Thursday night's set-to between vice presidential candidates Joe Lieberman and Dick Cheney turned out to be the set-to that wasn't. By tradition, the veep debates are the ones where the fur really flies. But this one was remarkably civil. Yes, Dick Cheney has a habit of talking into his hands. He seldom talked to the camera, as Lieberman consistently did. But his command and expertise were a welcome reminder that Republican candidates for high office don't have to be bumbling dolts. Joe Lieberman did fine. But people expected him to. Dick Cheney showed he can be affable and intelligent.
The end result: Cheney won, but the loser wasn't Joe Lieberman. It was George W. Bush.
Viewers had to come out of the debate thinking well of Dick Cheney as a man, regardless of what you think about his politics. But that's not what Republicans needed. They needed Cheney to take the fight to Al Gore, something he conspicuously neglected to do. That would have made Cheney look like an attack dog. And it wouldn't have done him any good. But it might have helped his boss. And that's what veeps are supposed to do.
No one thought first term Minnesota Senator Rod Grams was going to have any easy time getting a second term this year. Grams is one of those GOP Senators who just squeaked by in the Republican year of 1994, and whom Democrats have been dying to get another swing at ever since. Some other good examples are Republicans Rick Santorum in Pennsylvania and Spence Abraham in Michigan. Minnesota Republicans were cheered when the Democrats nominated Mark Dayton because the conventional wisdom was that he'd be the easiest Democrat to beat. Still, no one thought it'd be easy for Grams. But few thought Grams would be doing this badly.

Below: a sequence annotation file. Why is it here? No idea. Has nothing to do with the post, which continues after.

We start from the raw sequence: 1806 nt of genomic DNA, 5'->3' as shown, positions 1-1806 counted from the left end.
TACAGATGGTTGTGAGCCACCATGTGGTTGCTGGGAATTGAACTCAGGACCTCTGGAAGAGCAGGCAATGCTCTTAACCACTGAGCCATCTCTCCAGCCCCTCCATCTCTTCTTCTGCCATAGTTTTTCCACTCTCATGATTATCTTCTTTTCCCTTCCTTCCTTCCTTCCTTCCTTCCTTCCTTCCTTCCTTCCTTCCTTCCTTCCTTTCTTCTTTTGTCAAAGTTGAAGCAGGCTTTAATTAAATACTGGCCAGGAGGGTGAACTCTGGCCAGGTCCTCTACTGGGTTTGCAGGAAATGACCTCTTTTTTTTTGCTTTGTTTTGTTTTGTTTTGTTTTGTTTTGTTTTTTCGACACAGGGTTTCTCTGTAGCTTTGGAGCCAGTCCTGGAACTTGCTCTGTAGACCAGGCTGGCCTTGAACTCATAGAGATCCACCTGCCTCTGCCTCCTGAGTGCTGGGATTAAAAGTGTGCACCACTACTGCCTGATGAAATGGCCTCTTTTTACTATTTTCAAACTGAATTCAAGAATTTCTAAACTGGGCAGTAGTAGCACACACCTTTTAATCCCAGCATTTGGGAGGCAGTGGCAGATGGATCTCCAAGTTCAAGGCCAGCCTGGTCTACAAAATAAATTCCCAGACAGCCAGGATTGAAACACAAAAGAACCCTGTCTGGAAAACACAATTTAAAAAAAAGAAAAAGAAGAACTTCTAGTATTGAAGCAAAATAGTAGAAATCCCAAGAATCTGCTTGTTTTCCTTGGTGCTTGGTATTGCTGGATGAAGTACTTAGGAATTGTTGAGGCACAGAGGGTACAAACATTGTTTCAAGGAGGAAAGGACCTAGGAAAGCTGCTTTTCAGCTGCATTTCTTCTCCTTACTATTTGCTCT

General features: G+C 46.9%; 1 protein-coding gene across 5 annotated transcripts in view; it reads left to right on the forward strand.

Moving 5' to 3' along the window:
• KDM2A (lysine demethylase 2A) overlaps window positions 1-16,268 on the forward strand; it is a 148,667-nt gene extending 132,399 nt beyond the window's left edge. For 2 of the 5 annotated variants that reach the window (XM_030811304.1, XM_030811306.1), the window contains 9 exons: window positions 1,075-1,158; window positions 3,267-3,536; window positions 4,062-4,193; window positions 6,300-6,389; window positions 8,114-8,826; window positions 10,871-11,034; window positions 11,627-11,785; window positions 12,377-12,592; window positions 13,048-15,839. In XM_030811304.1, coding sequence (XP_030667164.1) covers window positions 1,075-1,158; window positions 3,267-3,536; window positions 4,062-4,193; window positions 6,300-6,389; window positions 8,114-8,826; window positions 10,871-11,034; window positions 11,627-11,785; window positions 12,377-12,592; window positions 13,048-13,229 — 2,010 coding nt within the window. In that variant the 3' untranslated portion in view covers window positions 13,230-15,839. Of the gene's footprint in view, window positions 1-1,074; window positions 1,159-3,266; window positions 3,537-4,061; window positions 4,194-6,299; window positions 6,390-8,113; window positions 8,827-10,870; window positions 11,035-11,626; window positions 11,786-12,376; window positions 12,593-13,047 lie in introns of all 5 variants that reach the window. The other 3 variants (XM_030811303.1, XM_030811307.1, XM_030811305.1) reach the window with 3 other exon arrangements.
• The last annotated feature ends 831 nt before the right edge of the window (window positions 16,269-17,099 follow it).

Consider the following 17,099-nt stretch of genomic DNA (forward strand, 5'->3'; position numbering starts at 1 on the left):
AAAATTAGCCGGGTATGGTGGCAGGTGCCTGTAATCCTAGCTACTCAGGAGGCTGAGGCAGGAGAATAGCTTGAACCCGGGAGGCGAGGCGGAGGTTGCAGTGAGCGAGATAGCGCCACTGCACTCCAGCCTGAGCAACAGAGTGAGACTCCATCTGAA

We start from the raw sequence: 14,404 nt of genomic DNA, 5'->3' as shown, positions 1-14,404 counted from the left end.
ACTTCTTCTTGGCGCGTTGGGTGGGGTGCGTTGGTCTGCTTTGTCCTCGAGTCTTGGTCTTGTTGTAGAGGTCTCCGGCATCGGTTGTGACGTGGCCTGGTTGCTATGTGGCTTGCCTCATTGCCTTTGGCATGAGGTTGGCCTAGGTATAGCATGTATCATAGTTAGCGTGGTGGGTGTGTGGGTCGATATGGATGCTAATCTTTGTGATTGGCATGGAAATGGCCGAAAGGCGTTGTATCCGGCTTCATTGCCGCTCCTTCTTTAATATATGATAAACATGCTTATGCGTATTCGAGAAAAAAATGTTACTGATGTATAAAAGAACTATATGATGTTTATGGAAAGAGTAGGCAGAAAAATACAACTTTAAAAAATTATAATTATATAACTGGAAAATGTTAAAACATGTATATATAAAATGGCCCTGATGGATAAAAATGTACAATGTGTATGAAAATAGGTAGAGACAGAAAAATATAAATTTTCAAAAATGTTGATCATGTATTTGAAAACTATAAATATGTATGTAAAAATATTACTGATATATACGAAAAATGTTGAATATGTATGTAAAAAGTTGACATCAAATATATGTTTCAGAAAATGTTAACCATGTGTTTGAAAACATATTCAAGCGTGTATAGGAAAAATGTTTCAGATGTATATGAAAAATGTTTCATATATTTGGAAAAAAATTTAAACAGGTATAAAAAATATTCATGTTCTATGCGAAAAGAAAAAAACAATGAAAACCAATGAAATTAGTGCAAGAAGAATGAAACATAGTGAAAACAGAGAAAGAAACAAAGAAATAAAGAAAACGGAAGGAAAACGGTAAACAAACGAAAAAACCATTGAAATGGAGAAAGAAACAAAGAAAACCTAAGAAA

Generally, an incumbent senator is in trouble if he polls consistently short of 50 percent, even if he's leading his opponent. But a Mason-Dixon Poll from late September showed Dayton beating Grams 45 percent to 41 percent, with Reform party candidate James Gibson with 4 percent. Even more troubling for Grams' supporters, a Minneapolis Star Tribune poll released at the end of the month (albeit a poll of "adults") gave Dayton a lead of 49 percent to 35 percent.
Those numbers mean that barring some unforeseen development, Grams is finished.
The Hill's Allison Stevens writes that some pollsters (GOP pollsters) are starting to wonder if the GOP can hold the House and lose the Senate. It's an intriguing possibility and a surprising one; but it's not that unlikely. There are a number of Senate seats the Democrats could lose this time around, certainly. Think of Chuck Robb in Virginia. But there are also a number of Democrats pulling away from their opponents as in New York and Florida. More important though, as the election has gone on, there are more and more Republican incumbents who, though more likely than not to win, are in very tight races. If Senator Slade Gorton of Washington gets unseated by Real Networks mini-mogul Maria Cantwell on November 7th, Senate Republicans could be in a for a long, long night.
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